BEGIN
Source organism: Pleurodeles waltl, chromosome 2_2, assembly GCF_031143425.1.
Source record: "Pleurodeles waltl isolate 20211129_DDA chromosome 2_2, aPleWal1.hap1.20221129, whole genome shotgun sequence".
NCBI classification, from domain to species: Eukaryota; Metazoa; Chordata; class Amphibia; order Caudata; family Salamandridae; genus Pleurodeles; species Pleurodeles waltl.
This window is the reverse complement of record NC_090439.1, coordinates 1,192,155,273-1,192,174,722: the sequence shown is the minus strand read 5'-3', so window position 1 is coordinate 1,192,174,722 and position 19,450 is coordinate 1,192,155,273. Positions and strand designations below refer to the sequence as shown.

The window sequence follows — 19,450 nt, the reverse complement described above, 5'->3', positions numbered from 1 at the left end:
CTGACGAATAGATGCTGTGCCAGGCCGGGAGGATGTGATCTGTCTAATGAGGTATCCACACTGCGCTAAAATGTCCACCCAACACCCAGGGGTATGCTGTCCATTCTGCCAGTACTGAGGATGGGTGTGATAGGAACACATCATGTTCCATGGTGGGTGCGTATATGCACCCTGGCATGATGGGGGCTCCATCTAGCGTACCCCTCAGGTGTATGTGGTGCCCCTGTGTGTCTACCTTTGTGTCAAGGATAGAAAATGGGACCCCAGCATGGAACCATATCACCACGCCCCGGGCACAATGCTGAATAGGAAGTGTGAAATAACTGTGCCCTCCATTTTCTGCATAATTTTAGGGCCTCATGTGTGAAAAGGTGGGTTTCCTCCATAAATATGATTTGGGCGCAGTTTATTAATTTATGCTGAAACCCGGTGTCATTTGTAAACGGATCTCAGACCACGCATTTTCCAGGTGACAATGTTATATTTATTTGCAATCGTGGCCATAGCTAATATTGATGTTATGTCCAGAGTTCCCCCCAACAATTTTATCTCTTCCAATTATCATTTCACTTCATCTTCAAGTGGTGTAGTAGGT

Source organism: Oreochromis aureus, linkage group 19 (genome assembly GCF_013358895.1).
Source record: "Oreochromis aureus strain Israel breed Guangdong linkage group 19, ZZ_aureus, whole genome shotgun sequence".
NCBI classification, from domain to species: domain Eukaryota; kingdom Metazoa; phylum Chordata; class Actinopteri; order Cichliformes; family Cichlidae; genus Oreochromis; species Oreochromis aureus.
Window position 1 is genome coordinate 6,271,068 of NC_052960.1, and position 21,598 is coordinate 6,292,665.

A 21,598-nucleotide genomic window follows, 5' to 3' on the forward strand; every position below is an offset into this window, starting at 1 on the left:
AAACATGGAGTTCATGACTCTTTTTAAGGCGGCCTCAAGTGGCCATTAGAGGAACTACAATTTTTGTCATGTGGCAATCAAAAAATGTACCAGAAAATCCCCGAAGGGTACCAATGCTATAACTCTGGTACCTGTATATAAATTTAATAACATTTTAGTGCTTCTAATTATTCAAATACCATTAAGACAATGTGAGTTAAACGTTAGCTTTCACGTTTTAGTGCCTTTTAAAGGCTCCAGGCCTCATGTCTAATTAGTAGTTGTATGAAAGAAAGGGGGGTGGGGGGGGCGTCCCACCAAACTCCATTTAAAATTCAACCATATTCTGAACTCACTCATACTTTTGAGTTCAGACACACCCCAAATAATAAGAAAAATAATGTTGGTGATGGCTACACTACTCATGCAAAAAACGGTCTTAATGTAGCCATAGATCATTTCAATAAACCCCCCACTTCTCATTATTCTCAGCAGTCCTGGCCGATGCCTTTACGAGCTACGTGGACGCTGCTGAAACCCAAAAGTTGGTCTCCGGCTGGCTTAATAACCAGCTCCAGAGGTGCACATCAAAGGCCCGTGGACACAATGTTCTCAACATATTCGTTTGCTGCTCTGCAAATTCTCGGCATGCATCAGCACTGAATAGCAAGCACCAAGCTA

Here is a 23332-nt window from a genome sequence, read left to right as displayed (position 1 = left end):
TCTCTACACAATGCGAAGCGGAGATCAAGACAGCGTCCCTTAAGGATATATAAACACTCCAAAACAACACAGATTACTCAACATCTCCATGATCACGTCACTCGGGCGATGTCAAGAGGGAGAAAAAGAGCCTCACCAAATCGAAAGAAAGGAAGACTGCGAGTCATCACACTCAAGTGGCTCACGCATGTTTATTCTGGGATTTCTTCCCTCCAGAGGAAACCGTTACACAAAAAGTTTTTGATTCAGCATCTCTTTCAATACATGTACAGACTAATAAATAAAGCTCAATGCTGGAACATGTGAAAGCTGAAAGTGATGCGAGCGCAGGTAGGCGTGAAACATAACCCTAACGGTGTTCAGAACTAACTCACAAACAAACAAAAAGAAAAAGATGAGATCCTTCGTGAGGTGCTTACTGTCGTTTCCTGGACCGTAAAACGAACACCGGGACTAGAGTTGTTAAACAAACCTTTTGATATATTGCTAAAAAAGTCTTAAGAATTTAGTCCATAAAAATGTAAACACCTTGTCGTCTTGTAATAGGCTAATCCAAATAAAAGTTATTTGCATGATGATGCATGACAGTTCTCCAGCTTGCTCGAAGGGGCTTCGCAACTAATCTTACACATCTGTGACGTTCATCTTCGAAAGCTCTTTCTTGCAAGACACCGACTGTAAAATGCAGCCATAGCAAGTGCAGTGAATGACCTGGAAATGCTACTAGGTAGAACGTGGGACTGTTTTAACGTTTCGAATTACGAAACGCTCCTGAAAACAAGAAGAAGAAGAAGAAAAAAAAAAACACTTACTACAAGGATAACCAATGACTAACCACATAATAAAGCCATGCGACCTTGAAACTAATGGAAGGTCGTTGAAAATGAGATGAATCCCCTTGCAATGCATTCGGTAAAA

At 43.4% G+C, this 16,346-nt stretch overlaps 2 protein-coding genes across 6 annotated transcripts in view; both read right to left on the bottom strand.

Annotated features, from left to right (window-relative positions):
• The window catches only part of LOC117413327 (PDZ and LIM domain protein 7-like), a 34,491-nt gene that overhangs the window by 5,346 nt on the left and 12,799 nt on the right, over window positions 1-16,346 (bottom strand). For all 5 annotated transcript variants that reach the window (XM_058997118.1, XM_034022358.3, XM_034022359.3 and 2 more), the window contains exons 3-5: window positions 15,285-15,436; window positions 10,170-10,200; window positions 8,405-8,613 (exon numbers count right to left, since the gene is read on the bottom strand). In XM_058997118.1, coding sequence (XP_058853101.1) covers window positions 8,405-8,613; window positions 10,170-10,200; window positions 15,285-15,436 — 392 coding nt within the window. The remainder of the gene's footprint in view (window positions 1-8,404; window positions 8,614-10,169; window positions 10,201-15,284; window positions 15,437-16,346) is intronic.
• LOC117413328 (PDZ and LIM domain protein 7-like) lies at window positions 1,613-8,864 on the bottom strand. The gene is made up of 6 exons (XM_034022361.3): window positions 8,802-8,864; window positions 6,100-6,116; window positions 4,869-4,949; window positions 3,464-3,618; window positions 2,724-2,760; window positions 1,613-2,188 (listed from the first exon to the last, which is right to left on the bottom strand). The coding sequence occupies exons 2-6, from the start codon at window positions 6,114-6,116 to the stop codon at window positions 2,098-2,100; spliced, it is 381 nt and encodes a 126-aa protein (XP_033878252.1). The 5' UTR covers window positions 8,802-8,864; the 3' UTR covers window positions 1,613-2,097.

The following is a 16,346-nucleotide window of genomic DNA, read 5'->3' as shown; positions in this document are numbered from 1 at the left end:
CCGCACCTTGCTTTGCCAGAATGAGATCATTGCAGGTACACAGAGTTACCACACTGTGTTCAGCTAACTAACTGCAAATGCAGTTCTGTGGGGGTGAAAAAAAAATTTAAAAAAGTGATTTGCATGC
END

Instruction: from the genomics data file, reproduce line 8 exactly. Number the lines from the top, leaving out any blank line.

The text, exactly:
Source record: "Oreochromis aureus strain Israel breed Guangdong linkage group 19, ZZ_aureus, whole genome shotgun sequence".